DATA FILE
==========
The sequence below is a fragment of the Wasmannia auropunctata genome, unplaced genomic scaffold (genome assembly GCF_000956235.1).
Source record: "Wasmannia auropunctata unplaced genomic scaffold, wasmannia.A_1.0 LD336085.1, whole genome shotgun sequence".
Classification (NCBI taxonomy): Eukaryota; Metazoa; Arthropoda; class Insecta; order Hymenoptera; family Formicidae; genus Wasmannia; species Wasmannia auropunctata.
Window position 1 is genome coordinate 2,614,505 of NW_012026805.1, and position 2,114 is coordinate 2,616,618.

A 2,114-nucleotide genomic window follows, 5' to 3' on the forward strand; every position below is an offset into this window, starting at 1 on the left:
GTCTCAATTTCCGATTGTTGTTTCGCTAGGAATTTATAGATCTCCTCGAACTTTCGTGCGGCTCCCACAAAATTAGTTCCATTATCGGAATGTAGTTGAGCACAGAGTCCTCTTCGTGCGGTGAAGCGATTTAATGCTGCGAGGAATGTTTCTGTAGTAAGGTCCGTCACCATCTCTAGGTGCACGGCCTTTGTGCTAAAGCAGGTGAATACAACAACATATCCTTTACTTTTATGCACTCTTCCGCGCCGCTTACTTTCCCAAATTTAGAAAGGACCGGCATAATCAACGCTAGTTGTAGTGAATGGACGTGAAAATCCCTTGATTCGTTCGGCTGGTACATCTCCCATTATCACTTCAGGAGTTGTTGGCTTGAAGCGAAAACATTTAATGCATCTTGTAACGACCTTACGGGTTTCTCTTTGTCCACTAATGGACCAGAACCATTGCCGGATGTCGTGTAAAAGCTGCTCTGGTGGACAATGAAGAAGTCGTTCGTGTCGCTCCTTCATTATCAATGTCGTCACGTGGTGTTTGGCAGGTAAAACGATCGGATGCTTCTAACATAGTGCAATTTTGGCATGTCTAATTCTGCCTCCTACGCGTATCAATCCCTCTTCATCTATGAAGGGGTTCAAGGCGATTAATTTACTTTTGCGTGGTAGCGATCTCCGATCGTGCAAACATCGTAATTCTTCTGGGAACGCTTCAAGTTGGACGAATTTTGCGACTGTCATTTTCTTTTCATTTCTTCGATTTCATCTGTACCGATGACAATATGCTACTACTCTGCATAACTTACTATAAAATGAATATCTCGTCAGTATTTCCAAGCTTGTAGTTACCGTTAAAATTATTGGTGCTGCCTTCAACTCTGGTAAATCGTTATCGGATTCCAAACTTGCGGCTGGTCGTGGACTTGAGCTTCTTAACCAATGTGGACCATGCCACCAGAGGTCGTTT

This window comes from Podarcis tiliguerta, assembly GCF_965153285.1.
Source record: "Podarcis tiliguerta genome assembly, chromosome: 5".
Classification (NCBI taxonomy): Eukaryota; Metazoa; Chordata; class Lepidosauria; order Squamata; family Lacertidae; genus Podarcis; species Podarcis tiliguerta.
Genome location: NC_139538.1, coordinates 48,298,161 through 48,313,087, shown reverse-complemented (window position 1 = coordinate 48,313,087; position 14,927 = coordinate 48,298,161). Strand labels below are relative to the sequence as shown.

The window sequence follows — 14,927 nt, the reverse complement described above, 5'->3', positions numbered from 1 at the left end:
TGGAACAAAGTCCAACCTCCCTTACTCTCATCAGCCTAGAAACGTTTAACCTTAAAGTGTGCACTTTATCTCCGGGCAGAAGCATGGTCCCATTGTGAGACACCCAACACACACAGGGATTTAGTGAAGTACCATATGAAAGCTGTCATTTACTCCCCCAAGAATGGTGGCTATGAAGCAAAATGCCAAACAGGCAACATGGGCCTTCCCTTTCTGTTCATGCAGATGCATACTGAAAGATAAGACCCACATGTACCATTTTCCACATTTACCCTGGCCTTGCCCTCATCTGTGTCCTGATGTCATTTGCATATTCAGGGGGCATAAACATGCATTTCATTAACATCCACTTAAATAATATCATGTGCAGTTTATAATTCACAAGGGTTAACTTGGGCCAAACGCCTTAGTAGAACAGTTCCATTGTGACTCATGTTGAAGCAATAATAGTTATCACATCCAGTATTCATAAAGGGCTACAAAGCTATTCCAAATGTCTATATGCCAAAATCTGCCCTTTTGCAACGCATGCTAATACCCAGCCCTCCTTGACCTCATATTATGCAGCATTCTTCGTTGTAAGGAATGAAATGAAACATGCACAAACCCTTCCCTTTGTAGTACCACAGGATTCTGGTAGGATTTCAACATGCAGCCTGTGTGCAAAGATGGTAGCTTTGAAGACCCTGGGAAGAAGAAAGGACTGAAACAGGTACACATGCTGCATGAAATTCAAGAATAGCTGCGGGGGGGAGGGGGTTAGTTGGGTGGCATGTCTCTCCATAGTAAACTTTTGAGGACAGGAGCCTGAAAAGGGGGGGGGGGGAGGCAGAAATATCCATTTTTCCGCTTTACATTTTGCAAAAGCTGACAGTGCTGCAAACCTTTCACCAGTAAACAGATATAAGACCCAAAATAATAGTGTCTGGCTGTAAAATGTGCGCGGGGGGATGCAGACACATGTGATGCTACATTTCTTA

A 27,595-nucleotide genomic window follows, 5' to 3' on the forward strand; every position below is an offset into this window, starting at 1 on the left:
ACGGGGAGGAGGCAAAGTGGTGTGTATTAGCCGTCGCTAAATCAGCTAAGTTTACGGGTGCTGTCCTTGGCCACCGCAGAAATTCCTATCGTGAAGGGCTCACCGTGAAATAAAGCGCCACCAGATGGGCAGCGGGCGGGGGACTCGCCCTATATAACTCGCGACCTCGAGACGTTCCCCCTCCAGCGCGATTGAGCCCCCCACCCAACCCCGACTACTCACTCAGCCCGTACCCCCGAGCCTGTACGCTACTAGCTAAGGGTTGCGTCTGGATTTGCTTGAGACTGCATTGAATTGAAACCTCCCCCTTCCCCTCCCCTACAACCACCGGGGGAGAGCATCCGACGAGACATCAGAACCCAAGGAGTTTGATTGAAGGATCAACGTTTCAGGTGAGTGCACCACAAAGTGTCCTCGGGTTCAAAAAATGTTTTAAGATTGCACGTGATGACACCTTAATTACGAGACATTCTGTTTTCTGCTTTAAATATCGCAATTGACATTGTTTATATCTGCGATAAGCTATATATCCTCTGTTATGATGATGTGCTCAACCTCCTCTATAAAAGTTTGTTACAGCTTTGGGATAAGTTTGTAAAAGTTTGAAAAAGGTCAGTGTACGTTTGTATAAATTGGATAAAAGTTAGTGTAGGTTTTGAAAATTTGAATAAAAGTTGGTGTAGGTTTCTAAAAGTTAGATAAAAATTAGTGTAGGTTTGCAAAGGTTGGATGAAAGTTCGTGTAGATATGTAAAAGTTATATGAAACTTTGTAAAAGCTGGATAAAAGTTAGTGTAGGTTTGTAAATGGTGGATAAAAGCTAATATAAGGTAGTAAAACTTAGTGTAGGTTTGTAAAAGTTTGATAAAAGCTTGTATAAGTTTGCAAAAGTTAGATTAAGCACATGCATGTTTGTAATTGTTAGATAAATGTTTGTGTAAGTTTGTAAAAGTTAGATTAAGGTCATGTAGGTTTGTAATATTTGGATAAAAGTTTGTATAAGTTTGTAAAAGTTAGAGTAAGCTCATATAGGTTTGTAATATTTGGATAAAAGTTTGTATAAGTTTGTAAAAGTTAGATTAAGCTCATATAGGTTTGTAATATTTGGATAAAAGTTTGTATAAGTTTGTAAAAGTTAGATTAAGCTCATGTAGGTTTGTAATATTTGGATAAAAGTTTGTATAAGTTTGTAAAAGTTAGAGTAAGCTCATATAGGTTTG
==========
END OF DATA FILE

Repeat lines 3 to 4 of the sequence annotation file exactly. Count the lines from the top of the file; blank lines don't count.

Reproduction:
Classification (NCBI taxonomy): Eukaryota; Metazoa; Arthropoda; class Insecta; order Hymenoptera; family Formicidae; genus Wasmannia; species Wasmannia auropunctata.
Window position 1 is genome coordinate 2,614,505 of NW_012026805.1, and position 2,114 is coordinate 2,616,618.